The holy month of Ramadan has arrived, a month where Muslims find a sense of peace, spiritual healing and test their strength and devotion to God.
Muslims gather in prayer, Quranic reading and mindfulness to make the most out of the fasting month.
Ramadan is celebrated in many different ways around the globe to mark the special occasion, from Iftar gatherings (Iftar- the opening of one’s fast), to household decorations and traditional foods, to mark its arrival.
Why do Muslims celebrate Ramadan?
Ramadan is the ninth month in the Islamic calendar and changes every year in accordance with the moon.
Before the fasting month begins, Muslims around the world prepare and wait for the arrival of Ramadan to be announced by the Saudi moon sighting committee or their local mosque.
Ramadan is an essential part of the Islamic faith and it is believed, that it is the month whereby the Holy Quran was first reveal to Prophet Muhammad (PBUH).
How do Muslims fast?
The fasting process is between dawn to sunset and is a sign of loyalty to the Islamic faith, which means that Muslims must abstain from eating and drinking, and yes, not even water.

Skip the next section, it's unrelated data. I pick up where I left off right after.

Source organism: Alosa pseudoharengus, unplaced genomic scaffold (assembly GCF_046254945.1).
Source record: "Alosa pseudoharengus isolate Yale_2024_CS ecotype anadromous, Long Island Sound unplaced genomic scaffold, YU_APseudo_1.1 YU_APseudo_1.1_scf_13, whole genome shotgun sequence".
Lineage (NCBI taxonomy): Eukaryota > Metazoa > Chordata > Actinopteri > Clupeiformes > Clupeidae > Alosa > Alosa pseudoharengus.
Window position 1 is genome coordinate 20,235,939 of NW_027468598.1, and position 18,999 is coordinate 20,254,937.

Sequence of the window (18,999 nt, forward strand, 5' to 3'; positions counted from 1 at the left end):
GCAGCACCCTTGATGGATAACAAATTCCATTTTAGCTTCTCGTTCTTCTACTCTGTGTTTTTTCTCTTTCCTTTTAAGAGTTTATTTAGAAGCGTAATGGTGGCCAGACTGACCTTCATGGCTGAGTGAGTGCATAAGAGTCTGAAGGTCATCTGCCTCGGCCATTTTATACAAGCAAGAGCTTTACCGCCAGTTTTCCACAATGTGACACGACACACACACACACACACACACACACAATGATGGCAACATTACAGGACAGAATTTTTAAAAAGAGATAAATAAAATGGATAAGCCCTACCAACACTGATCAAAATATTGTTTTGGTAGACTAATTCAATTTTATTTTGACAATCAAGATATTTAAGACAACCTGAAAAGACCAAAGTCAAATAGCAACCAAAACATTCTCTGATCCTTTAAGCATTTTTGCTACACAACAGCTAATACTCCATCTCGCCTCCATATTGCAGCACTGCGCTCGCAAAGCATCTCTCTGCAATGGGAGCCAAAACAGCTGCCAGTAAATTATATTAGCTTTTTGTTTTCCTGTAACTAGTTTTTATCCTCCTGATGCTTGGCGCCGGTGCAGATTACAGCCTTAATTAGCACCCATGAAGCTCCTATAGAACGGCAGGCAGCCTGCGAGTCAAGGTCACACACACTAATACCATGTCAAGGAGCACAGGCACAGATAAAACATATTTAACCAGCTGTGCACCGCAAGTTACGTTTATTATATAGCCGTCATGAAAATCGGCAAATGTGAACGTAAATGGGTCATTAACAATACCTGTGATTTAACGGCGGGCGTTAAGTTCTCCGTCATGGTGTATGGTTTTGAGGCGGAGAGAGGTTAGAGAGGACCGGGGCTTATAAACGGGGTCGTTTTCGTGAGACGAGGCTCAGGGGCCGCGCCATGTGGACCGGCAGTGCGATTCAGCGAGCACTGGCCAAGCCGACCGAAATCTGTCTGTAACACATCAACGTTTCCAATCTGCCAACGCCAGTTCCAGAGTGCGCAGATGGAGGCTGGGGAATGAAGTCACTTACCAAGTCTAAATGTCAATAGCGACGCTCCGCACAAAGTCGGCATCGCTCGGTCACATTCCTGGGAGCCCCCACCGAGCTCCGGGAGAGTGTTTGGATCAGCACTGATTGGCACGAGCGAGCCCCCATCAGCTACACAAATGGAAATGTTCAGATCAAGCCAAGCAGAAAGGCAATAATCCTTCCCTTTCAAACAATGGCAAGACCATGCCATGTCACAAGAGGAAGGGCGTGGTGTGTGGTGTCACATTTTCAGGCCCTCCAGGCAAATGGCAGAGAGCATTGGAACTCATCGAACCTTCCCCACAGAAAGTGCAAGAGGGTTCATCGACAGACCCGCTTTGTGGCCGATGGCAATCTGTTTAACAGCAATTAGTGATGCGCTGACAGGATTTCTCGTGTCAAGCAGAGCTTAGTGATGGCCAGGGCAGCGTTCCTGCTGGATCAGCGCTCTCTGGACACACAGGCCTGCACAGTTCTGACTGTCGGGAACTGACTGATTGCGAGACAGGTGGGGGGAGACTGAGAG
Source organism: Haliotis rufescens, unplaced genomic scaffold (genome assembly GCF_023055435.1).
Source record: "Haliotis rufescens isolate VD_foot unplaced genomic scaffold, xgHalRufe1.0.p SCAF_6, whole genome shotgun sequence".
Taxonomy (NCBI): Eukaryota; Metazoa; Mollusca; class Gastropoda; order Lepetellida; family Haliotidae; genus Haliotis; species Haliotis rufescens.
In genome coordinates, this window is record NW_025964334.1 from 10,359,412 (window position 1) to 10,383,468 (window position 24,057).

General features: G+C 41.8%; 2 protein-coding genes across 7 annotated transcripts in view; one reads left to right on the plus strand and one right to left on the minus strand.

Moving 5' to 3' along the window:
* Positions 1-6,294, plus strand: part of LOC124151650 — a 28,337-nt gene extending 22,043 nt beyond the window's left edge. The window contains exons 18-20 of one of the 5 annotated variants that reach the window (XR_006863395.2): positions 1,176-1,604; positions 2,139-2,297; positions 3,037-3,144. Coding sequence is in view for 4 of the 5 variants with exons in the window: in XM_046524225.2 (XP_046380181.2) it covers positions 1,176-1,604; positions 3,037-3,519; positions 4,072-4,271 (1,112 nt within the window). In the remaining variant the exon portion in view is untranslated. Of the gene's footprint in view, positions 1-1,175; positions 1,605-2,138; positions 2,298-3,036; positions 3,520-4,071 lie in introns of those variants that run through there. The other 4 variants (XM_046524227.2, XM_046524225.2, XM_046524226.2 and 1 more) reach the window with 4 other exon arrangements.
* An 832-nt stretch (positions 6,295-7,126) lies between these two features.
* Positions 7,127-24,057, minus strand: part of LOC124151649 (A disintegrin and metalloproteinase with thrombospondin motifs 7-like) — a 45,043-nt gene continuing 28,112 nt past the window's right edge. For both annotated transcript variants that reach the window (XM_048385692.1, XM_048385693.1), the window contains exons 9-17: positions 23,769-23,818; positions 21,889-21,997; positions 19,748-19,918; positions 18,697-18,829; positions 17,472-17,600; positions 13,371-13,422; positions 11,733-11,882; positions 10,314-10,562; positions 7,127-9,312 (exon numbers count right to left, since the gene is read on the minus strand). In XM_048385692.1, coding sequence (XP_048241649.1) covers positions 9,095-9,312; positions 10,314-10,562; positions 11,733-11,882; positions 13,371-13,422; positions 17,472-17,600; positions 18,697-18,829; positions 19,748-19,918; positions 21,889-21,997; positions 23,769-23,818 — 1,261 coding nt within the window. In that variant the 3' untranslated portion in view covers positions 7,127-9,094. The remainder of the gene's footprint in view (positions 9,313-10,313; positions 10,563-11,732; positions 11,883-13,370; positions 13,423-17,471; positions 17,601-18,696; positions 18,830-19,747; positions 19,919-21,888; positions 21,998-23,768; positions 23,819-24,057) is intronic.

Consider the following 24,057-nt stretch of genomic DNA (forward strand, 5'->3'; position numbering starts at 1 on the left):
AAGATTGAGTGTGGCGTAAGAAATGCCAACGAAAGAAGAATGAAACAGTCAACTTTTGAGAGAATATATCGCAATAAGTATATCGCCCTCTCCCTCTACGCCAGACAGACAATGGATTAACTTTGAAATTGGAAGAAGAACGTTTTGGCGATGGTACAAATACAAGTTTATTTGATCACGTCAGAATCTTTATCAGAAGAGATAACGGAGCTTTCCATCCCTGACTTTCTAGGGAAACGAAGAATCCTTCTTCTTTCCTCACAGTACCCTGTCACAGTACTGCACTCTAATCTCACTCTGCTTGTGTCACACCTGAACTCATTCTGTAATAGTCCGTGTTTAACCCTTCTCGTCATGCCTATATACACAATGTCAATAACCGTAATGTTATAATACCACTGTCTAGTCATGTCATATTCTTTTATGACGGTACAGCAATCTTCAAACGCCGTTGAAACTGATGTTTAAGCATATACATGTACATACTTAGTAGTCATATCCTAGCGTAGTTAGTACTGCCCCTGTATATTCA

Many Muslims fast as a reminder to remain patient, learn self-discipline and to build an understanding of those that are suffering around the world.
Among many others, Ramadan is also one of the five pillars of Islam. The pillars are key practices that Muslims are obligated to fulfill throughout their lifetime.
Who is exempt from fasting?
Fasting is not permitted to those that are suffering from a mental or physical illness.
Pregnant women who are breastfeeding and women who are menstruating, are also exempt. As well as travellers, and children who have not yet reached puberty.
How should you wish someone a ‘Happy Ramadan’?
A saying familiar to many Muslims around the globe is, ‘Ramadan Mubarak’ which simply means ‘Blessed Ramadan’. Another commonly used term is, ‘Ramadan Kareem’, which translates to ‘Generous Ramadan’, both terms are from Arabic origins.
These are some of the ways in which many Muslims welcome the fasting month between family, friends and neighbours, and is well used throughout the fasting month, when greeting people for the first time.
‘Ramzan’, which is a Parsi word and stems from Persian roots, is often used around the globe too, mainly around countries such as India and Pakistan.
If you have Muslim colleagues, friends or neighbours, the simplest way to wish them a ‘Happy Ramadan’ is by saying, ‘Ramadan Mubarak’ or ‘Ramadan Kareem’ .
Happy fasting and Ramadan Mubarak to Muslims around the globe!